Monday, June 18, 2012

Union 1812

Today, on the 200th anniversary of the official declaration of war against Britain, I finished my first book of the summer - A.J. Langguth's Union 1812.  This is one of many books I have read on this topic - especially as James Madison and the founding period was my focus in college.

In many respects, the War of 1812 was a disaster.  Once again, Americans were mismatched against the world's leading military power and the nation suffered many losses culminating in the burning of Washington in 1814.  Yet, this war marks an important turning point in the nation's early history.

Langguth makes the analogy that starting this war was the new republic's way of challenging Britain to a duel in order to preserve her sacred honor.  In the decades since the Revolution, Britain and France often trampled on America's neutrality and sovereignty.  Indian alliances, often encouraged by the British in Canada, represented a dangerous threat to frontier-seeking Americans.  To a younger generation of founders, those who did not fight in the first war for independence, the only solution was to stand up for the rights of the nation even though many of the older founders, men like Jefferson and Madison, were reluctant to support such a gamble.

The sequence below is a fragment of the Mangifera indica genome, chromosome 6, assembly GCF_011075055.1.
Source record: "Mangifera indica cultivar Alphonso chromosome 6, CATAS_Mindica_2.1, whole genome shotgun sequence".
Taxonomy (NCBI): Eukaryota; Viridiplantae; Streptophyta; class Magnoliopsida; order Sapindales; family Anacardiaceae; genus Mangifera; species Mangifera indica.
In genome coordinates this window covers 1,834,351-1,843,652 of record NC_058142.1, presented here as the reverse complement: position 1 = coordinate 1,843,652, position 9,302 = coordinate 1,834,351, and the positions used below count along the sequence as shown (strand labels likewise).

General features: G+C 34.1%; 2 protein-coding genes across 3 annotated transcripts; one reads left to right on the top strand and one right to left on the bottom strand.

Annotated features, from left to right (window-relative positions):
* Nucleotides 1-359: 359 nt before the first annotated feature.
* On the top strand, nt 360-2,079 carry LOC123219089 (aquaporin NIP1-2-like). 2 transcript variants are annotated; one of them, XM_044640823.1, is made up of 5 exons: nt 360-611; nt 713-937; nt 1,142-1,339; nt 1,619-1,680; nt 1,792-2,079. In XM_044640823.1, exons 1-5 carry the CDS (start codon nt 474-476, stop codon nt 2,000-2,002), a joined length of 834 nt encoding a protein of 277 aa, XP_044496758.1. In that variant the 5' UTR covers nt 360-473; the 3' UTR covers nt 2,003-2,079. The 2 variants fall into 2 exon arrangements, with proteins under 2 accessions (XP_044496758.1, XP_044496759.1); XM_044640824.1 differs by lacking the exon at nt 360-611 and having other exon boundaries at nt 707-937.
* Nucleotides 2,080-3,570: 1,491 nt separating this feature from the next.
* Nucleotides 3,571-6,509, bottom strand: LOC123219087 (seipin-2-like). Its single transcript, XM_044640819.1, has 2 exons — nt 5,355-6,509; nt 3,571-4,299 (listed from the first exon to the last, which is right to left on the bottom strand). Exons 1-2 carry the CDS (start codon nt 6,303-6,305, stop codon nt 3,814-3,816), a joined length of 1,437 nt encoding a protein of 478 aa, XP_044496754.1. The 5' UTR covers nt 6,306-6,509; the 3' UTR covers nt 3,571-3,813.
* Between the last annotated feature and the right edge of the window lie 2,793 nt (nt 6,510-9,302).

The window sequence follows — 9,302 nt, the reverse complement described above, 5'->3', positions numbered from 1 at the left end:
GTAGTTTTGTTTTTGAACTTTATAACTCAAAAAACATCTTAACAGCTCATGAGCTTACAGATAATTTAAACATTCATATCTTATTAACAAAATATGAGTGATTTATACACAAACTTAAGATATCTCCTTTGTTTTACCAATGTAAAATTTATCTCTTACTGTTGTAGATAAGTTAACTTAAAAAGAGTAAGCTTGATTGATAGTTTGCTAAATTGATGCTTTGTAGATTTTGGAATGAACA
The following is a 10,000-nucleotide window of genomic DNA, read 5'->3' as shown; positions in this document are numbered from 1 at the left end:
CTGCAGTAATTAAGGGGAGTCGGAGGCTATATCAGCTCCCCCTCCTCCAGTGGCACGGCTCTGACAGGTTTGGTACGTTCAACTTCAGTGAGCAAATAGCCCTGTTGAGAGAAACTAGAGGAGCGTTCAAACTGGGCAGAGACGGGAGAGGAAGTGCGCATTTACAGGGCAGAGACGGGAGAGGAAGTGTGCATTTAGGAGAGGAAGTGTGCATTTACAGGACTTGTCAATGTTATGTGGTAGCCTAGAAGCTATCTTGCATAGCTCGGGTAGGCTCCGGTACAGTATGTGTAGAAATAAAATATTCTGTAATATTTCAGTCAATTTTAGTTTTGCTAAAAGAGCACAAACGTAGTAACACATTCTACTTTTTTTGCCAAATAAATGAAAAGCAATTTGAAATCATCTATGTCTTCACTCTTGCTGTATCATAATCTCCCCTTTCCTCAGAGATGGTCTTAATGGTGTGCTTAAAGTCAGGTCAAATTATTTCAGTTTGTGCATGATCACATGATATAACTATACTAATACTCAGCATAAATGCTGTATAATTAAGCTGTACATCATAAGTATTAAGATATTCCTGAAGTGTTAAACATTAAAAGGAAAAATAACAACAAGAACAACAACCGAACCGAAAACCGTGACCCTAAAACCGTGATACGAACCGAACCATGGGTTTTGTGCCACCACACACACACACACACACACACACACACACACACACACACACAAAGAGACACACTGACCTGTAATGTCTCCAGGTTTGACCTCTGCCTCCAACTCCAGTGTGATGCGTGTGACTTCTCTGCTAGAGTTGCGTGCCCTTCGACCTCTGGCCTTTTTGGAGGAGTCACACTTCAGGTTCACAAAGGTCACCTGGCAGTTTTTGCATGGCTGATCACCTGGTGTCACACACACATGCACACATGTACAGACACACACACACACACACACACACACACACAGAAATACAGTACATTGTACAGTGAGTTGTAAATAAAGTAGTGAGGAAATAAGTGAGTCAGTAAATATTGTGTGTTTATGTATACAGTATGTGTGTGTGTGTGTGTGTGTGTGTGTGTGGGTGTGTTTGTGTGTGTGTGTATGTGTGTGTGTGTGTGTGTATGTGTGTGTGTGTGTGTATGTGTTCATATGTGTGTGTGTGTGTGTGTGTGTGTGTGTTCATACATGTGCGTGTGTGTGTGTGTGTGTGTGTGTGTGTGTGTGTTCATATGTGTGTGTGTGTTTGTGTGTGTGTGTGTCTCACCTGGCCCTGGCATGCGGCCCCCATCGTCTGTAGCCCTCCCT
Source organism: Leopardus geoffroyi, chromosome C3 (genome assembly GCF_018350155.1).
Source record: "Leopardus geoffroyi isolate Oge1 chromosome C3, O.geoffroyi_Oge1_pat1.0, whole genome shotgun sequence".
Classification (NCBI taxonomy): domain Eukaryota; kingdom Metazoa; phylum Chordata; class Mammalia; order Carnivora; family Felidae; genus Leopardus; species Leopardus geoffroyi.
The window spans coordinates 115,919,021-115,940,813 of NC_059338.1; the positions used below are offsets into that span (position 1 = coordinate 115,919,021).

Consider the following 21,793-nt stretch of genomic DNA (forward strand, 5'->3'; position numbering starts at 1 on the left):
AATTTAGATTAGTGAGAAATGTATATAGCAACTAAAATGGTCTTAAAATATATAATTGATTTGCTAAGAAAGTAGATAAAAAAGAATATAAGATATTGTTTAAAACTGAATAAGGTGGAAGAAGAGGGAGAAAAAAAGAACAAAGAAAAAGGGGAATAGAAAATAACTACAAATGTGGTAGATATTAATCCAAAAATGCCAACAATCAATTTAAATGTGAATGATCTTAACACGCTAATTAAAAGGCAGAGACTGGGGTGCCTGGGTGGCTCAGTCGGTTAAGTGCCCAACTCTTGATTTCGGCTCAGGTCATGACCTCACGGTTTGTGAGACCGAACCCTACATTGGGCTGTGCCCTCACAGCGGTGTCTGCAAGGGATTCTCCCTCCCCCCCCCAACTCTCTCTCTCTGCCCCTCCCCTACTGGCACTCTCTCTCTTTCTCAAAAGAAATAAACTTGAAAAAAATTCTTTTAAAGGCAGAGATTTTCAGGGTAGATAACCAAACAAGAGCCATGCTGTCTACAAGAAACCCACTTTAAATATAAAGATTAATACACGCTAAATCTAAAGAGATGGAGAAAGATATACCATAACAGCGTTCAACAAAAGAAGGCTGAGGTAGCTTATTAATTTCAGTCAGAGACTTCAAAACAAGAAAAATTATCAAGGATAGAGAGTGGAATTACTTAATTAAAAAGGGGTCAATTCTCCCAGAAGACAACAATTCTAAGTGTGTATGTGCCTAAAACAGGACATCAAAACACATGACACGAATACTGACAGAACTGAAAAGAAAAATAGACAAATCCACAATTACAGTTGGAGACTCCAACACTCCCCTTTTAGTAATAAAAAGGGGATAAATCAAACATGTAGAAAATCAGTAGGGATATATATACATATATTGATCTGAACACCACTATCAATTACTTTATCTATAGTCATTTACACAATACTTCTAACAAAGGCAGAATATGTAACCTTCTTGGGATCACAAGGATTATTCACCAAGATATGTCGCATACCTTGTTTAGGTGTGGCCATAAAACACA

Despite the limited successes and tremendous blunders of the war, the republic survived and as a result, gained more respect abroad.  With the defeat of the formidable Indian confederacies and a new sense of national pride at the end of the war, Americans vigorously moved west and laid the foundations for a market revolution.  An industrial boom in the North resulted from years of embargo and war and politically, the era that followed would be labeled one of "good feelings."  Sectionalism was dealt a black eye with the failure of the Hartford Convention, yet the long-term effects of this war would cause a resurgence of sectionalism as the nation pushed west and faced the inevitable question on the existence and expansion of slavery.

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